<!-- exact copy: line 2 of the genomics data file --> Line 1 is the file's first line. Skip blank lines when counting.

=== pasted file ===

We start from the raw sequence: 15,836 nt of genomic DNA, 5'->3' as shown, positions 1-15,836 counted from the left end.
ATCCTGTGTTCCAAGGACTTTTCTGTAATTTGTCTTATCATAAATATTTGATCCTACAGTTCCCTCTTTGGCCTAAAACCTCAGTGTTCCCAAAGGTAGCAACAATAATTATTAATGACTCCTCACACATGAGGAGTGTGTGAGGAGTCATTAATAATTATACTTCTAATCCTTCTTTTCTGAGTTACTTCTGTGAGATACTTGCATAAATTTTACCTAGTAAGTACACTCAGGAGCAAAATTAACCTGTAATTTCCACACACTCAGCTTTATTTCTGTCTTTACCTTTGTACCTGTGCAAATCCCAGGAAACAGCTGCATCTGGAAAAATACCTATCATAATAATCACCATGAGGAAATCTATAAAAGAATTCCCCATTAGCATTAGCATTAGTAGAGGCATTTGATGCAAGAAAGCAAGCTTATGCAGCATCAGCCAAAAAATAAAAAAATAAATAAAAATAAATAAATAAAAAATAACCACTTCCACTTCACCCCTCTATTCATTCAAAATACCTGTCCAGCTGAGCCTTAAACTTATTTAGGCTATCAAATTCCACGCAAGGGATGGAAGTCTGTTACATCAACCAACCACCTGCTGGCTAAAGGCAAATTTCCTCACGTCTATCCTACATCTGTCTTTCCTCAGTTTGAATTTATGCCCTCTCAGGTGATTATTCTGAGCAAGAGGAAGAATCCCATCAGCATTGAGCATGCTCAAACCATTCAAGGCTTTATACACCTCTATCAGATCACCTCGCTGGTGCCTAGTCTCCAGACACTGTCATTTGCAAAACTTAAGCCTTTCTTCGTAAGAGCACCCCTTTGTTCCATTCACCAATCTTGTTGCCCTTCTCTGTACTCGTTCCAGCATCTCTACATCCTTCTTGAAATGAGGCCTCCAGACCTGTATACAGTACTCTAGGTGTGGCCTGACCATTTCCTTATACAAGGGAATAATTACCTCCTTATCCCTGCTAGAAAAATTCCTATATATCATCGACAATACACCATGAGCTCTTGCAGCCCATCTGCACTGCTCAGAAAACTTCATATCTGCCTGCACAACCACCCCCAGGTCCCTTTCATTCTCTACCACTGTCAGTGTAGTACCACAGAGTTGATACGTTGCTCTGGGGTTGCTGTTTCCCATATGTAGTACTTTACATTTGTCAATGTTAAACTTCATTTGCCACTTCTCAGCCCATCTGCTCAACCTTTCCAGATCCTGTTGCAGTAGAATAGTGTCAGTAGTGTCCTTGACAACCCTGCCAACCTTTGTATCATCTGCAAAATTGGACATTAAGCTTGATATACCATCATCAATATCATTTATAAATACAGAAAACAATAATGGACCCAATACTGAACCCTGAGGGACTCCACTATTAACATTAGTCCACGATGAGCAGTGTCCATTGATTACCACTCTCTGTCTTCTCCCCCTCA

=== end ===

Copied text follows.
ATCCTGTGTTCCAAGGACTTTTCTGTAATTTGTCTTATCATAAATATTTGATCCTACAGTTCCCTCTTTGGCCTAAAACCTCAGTGTTCCCAAAGGTAGCAACAATAATTATTAATGACTCCTCACACATGAGGAGTGTGTGAGGAGTCATTAATAATTATACTTCTAATCCTTCTTTTCTGAGTTACTTCTGTGAGATACTTGCATAAATTTTACCTAGTAAGTACACTCAGGAGCAAAATTAACCTGTAATTTCCACACACTCAGCTTTATTTCTGTCTTTACCTTTGTACCTGTGCAAATCCCAGGAAACAGCTGCATCTGGAAAAATACCTATCATAATAATCACCATGAGGAAATCTATAAAAGAATTCCCCATTAGCATTAGCATTAGTAGAGGCATTTGATGCAAGAAAGCAAGCTTATGCAGCATCAGCCAAAAAATAAAAAAATAAATAAAAATAAATAAATAAAAAATAACCACTTCCACTTCACCCCTCTATTCATTCAAAATACCTGTCCAGCTGAGCCTTAAACTTATTTAGGCTATCAAATTCCACGCAAGGGATGGAAGTCTGTTACATCAACCAACCACCTGCTGGCTAAAGGCAAATTTCCTCACGTCTATCCTACATCTGTCTTTCCTCAGTTTGAATTTATGCCCTCTCAGGTGATTATTCTGAGCAAGAGGAAGAATCCCATCAGCATTGAGCATGCTCAAACCATTCAAGGCTTTATACACCTCTATCAGATCACCTCGCTGGTGCCTAGTCTCCAGACACTGTCATTTGCAAAACTTAAGCCTTTCTTCGTAAGAGCACCCCTTTGTTCCATTCACCAATCTTGTTGCCCTTCTCTGTACTCGTTCCAGCATCTCTACATCCTTCTTGAAATGAGGCCTCCAGACCTGTATACAGTACTCTAGGTGTGGCCTGACCATTTCCTTATACAAGGGAATAATTACCTCCTTATCCCTGCTAGAAAAATTCCTATATATCATCGACAATACACCATGAGCTCTTGCAGCCCATCTGCACTGCTCAGAAAACTTCATATCTGCCTGCACAACCACCCCCAGGTCCCTTTCATTCTCTACCACTGTCAGTGTAGTACCACAGAGTTGATACGTTGCTCTGGGGTTGCTGTTTCCCATATGTAGTACTTTACATTTGTCAATGTTAAACTTCATTTGCCACTTCTCAGCCCATCTGCTCAACCTTTCCAGATCCTGTTGCAGTAGAATAGTGTCAGTAGTGTCCTTGACAACCCTGCCAACCTTTGTATCATCTGCAAAATTGGACATTAAGCTTGATATACCATCATCAATATCATTTATAAATACAGAAAACAATAATGGACCCAATACTGAACCCTGAGGGACTCCACTATTAACATTAGTCCACGATGAGCAGTGTCCATTGATTACCACTCTCTGTCTTCTCCCCCTCA